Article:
At a community college in central Virginia on Thursday, Joe Biden put his finger on the biggest domestic problem of his presidency. “Inflation is up. It’s up,” the US president said. “And coming from a family when if the price of gas went up, you felt it . . . it matters.”
Biden was speaking just a few hours after data showed the US consumer price index rose by 7.5 per cent last month compared to January 2021, exceeding economists’ expectations and marking the largest annual jump since 1982.
High inflation has blemished what would otherwise be a strong economic record for Biden, with elevated job and wage growth. It has depressed his approval ratings and contributed to the demise of a $1.75tn flagship spending bill that some lawmakers feared would exacerbate higher prices.
Like many forecasters, the Biden administration’s economic team had been expecting inflation to gradually subside after its initial surge in the spring of 2021, but that view has been debunked by persistently high readings.
The White House has since scrambled to tame inflation: Biden dispatched top officials to ease bottlenecks at US ports, pushed Saudi Arabia and other Opec members to increase oil production, and told regulators to crack down on price gouging.
But those efforts have done little to change the dynamic, leaving the administration relying on the Federal Reserve to stamp out inflation with a string of interest rate rises ahead of this year’s midterm elections, when many pundits expect Biden’s Democratic party to take a shellacking.
“Inflation is not intractable, the Federal Reserve can always do something about it,” said Don Kohn, a former senior Fed official now at the Brookings Institution. “I guess the harder question is, ‘what does the Fed need to do, and can it engineer a soft landing?’”
White House officials believe there is still a strong case to be made for inflationary pressures subsiding over the course of the year as the disruptions of the pandemic recede and the economy returns to a more normal footing.
Although price increases have broadened out in recent months, in some areas, such as new and used cars, they have shown signs of moderation, suggesting a peak could be on the horizon.
“We continue to think as we look over the course of the year that we will get to a place where inflation is substantially easing, and inflation is substantially lower by the end of the year than it is now,” said a White House official.
But plenty of damage has already been done to Biden’s political standing. As recently as August, 51 per cent of Americans approved of his handling of the economy, but that figure has fallen to just 37 per cent, according to a CNN poll released on Thursday that contained grim figures for the White House.
The persistence of inflation has obscured the benefits of a roaring job market, which performed much better than expected even in recent months as the Omicron variant of the coronavirus surged across the country. Higher prices have also undercut wage gains.
Perhaps most dispiritingly for the White House, it was soaring inflation that emboldened Joe Manchin and Kyrsten Sinema, Democratic senators from West Virginia and Arizona respectively, to scupper Biden’s hopes of spending $1.75tn on bolstering the social safety net.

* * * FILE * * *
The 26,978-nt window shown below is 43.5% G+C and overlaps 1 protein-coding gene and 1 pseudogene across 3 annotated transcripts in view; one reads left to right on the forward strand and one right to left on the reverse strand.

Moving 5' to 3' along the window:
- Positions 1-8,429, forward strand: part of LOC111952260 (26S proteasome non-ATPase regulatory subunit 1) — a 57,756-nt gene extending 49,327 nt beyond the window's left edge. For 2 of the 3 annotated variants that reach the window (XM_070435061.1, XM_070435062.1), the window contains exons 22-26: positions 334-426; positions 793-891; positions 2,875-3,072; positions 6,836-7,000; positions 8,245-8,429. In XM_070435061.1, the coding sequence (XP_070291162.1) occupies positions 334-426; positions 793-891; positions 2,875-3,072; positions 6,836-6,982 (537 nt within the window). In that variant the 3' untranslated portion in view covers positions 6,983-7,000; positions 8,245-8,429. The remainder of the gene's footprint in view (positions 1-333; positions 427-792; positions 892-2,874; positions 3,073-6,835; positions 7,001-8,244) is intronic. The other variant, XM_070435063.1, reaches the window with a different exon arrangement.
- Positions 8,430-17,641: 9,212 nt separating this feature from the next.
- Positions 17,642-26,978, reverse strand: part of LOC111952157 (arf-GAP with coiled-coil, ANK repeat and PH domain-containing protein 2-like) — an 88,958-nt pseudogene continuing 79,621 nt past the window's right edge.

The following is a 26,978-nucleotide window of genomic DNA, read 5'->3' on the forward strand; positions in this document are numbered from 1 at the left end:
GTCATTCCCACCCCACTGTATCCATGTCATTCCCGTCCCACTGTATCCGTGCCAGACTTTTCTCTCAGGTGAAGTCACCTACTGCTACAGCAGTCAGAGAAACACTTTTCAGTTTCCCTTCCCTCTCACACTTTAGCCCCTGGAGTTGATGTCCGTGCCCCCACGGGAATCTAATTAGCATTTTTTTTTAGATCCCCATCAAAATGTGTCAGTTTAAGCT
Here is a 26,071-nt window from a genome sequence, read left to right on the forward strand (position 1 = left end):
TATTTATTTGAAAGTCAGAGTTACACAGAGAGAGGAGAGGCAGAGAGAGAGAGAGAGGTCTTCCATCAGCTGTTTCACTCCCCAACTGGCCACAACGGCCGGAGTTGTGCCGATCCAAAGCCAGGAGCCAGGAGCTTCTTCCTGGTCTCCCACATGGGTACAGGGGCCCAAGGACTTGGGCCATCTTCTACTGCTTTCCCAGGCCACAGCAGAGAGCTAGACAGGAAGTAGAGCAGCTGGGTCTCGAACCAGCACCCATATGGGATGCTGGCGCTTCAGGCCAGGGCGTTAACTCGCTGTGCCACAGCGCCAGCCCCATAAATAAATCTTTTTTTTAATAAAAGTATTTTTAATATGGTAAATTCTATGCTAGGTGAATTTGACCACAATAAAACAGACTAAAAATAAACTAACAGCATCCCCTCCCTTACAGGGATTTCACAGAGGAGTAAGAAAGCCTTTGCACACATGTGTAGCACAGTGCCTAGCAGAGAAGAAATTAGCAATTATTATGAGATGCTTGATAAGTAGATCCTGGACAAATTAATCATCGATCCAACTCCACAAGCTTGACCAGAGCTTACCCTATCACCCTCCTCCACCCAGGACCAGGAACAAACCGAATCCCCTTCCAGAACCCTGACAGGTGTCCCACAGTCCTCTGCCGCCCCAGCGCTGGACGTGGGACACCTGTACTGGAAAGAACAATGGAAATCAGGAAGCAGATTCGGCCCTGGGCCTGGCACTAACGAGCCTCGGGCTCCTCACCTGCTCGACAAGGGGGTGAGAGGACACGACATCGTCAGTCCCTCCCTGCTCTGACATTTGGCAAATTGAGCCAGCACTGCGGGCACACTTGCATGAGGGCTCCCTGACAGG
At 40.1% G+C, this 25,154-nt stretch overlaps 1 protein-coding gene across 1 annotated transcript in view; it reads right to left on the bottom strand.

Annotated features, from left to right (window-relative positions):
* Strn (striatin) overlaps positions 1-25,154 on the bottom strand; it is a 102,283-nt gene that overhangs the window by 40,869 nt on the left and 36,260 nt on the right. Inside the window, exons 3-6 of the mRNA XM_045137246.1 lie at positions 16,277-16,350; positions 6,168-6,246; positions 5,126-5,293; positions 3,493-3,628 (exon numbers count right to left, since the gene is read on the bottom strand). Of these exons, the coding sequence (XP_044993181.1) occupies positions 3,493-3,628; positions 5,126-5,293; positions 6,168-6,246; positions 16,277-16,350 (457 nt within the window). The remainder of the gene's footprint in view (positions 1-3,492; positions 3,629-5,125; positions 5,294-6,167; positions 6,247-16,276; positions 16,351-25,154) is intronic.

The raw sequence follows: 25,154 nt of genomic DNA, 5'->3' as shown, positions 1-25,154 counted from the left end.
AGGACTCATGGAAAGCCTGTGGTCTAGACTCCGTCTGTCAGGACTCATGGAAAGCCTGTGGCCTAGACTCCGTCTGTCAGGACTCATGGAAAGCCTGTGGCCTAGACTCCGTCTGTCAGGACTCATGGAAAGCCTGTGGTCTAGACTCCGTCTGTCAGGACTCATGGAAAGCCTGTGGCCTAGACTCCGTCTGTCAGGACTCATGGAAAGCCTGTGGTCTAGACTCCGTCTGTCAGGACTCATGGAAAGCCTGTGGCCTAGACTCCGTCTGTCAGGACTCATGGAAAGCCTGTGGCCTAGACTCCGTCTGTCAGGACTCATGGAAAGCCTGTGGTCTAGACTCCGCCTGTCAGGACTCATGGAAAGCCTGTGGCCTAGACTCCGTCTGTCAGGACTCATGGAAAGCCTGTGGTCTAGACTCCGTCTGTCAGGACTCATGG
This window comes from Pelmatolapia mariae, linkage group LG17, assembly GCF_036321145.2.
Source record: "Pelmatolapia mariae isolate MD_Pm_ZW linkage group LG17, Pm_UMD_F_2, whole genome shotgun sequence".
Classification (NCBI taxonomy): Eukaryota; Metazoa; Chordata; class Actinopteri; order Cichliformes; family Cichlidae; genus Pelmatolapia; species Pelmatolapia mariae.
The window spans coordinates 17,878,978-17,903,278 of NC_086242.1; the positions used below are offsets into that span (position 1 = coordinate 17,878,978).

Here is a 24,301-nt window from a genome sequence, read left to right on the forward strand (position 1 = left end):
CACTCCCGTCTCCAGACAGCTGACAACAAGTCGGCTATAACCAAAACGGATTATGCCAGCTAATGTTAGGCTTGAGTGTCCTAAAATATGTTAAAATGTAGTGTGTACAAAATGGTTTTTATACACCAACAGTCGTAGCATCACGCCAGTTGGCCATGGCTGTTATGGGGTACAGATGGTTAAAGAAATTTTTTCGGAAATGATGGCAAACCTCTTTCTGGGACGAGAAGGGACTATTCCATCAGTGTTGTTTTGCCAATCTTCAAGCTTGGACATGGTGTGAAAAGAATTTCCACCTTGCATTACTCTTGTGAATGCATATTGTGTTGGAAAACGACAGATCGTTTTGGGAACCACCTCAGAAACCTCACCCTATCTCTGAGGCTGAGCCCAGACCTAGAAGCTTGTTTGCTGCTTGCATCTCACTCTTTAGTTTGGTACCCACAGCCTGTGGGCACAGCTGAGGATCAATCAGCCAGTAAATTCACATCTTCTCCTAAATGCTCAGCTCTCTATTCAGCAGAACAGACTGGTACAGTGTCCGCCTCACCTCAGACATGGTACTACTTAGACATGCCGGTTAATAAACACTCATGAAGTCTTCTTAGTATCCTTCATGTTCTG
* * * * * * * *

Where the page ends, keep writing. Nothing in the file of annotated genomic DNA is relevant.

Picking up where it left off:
The Build Back Better package, which also contained climate measures and was funded by higher taxes on the wealthy and corporations, was the centrepiece of the president’s vision for the economy.
“Inflation [is] causing real and severe economic pain that can no longer be ignored,” Manchin said on Thursday, in his latest shot across the bow of the White House. “It’s beyond time for the Federal Reserve to tackle this issue head on, and Congress and the administration must proceed with caution before adding more fuel to an economy already on fire.”
Michael Strain, director of economic policy studies at the American Enterprise Institute, said the Biden administration shoulders much of the blame for surging prices, arguing the $1.9tn stimulus it enacted in March last year was excessive.
“It contributed to both a big boom on the demand side of the economy and also supply side restrictions. And so I think that set the stage for the United States to have a worse inflationary problem than Europe and also a worse inflationary problem than we would have had if the [stimulus] were say, $500bn.”
Some economists including Strain have also pointed out that Biden could have done more to ease inflation by cancelling tariffs on Chinese goods introduced by his predecessor Donald Trump, a move the Biden administration has resisted so far.
But White House officials and many Democrats fiercely defend their economic approach and the stimulus measures. They argued it achieved their primary goal of fostering a much stronger rebound compared with the recovery from the 2008 financial crisis, while sharply reducing poverty and handing a financial lifeline to struggling families.
Indeed, left-leaning economists now worry that lawmakers and central bankers may become too hawkish on inflation, both in monetary and fiscal policy, jeapordising the administration’s accomplishments thus far.
“I’m more concerned that people overreact to the numbers, that they force the Federal Reserve to raise interest rates too aggressively and kill the recovery that needs to live much longer,” said Christian Weller, a senior fellow at the Center for American Progress and a professor at the University of Massachusetts at Boston.
He added: “I’m also concerned that people will use it to block legislation necessary to increase economic capacity.”
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